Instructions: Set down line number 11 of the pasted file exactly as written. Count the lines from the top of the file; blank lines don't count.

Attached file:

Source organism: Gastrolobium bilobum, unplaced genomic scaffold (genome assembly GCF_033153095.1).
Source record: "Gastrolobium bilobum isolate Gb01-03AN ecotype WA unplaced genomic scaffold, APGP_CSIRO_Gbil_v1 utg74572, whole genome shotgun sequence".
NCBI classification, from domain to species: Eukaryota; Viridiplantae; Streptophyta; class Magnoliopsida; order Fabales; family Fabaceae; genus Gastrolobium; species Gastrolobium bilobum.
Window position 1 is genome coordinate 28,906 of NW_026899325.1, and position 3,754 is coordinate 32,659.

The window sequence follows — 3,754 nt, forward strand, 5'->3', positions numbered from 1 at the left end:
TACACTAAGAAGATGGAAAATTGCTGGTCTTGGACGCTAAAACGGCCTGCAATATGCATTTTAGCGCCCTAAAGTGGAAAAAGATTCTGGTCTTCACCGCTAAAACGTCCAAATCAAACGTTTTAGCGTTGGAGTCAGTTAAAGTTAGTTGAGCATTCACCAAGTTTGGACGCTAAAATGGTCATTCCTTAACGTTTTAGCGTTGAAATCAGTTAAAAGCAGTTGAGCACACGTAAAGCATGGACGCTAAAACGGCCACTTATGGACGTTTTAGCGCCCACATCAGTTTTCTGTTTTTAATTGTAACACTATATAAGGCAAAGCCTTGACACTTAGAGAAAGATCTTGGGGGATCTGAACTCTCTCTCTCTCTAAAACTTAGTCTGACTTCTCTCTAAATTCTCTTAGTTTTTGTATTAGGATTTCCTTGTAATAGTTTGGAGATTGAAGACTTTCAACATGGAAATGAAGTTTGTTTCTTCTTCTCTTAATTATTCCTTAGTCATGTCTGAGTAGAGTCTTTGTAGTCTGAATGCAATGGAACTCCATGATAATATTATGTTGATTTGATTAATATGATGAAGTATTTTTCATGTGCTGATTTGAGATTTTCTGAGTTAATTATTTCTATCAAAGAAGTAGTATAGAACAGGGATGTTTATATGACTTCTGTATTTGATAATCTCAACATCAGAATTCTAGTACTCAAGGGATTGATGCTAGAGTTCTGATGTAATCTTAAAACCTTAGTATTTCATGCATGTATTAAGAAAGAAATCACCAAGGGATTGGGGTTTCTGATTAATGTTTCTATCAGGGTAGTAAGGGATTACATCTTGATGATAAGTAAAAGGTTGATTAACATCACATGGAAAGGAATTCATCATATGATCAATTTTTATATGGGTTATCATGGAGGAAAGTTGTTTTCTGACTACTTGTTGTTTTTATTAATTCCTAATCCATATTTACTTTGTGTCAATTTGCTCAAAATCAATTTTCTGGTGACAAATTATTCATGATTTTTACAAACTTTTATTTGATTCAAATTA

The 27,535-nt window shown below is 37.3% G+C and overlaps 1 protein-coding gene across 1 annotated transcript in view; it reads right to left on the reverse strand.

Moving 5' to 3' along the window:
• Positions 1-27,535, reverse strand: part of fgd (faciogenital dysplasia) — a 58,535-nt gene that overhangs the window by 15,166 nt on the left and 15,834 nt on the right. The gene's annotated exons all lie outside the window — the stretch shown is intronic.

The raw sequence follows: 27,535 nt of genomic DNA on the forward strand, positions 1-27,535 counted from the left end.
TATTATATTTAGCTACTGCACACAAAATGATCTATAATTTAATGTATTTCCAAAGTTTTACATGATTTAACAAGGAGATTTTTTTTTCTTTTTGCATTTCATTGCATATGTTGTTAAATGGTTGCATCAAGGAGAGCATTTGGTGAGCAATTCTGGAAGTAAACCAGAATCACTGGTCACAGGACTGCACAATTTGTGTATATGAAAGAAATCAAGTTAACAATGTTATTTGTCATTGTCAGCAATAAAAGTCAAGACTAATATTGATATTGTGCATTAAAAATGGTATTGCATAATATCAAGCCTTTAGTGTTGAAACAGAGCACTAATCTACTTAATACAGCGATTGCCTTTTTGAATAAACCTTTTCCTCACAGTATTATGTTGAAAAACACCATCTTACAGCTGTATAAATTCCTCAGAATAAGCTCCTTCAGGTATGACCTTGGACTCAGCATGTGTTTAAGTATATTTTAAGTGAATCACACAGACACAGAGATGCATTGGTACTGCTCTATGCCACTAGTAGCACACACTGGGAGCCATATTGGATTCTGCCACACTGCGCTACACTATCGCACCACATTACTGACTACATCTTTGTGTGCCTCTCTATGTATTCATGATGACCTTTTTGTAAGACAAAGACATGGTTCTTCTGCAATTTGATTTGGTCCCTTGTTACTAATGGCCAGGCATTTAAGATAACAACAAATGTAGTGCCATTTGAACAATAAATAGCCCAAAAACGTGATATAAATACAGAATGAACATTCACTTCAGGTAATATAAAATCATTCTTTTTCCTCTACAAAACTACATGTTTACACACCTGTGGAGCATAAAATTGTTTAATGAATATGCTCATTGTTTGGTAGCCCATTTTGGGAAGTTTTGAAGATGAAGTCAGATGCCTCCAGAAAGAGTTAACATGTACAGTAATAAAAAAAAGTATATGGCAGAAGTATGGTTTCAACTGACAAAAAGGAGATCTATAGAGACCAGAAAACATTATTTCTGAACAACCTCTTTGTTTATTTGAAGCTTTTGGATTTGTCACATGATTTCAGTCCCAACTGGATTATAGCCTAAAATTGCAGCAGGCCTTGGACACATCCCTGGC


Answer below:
TATTATATTTAGCTACTGCACACAAAATGATCTATAATTTAATGTATTTCCAAAGTTTTACATGATTTAACAAGGAGATTTTTTTTTCTTTTTGCATTTCATTGCATATGTTGTTAAATGGTTGCATCAAGGAGAGCATTTGGTGAGCAATTCTGGAAGTAAACCAGAATCACTGGTCACAGGACTGCACAATTTGTGTATATGAAAGAAATCAAGTTAACAATGTTATTTGTCATTGTCAGCAATAAAAGTCAAGACTAATATTGATATTGTGCATTAAAAATGGTATTGCATAATATCAAGCCTTTAGTGTTGAAACAGAGCACTAATCTACTTAATACAGCGATTGCCTTTTTGAATAAACCTTTTCCTCACAGTATTATGTTGAAAAACACCATCTTACAGCTGTATAAATTCCTCAGAATAAGCTCCTTCAGGTATGACCTTGGACTCAGCATGTGTTTAAGTATATTTTAAGTGAATCACACAGACACAGAGATGCATTGGTACTGCTCTATGCCACTAGTAGCACACACTGGGAGCCATATTGGATTCTGCCACACTGCGCTACACTATCGCACCACATTACTGACTACATCTTTGTGTGCCTCTCTATGTATTCATGATGACCTTTTTGTAAGACAAAGACATGGTTCTTCTGCAATTTGATTTGGTCCCTTGTTACTAATGGCCAGGCATTTAAGATAACAACAAATGTAGTGCCATTTGAACAATAAATAGCCCAAAAACGTGATATAAATACAGAATGAACATTCACTTCAGGTAATATAAAATCATTCTTTTTCCTCTACAAAACTACATGTTTACACACCTGTGGAGCATAAAATTGTTTAATGAATATGCTCATTGTTTGGTAGCCCATTTTGGGAAGTTTTGAAGATGAAGTCAGATGCCTCCAGAAAGAGTTAACATGTACAGTAATAAAAAAAAGTATATGGCAGAAGTATGGTTTCAACTGACAAAAAGGAGATCTATAGAGACCAGAAAACATTATTTCTGAACAACCTCTTTGTTTATTTGAAGCTTTTGGATTTGTCACATGATTTCAGTCCCAACTGGATTATAGCCTAAAATTGCAGCAGGCCTTGGACACATCCCTGGC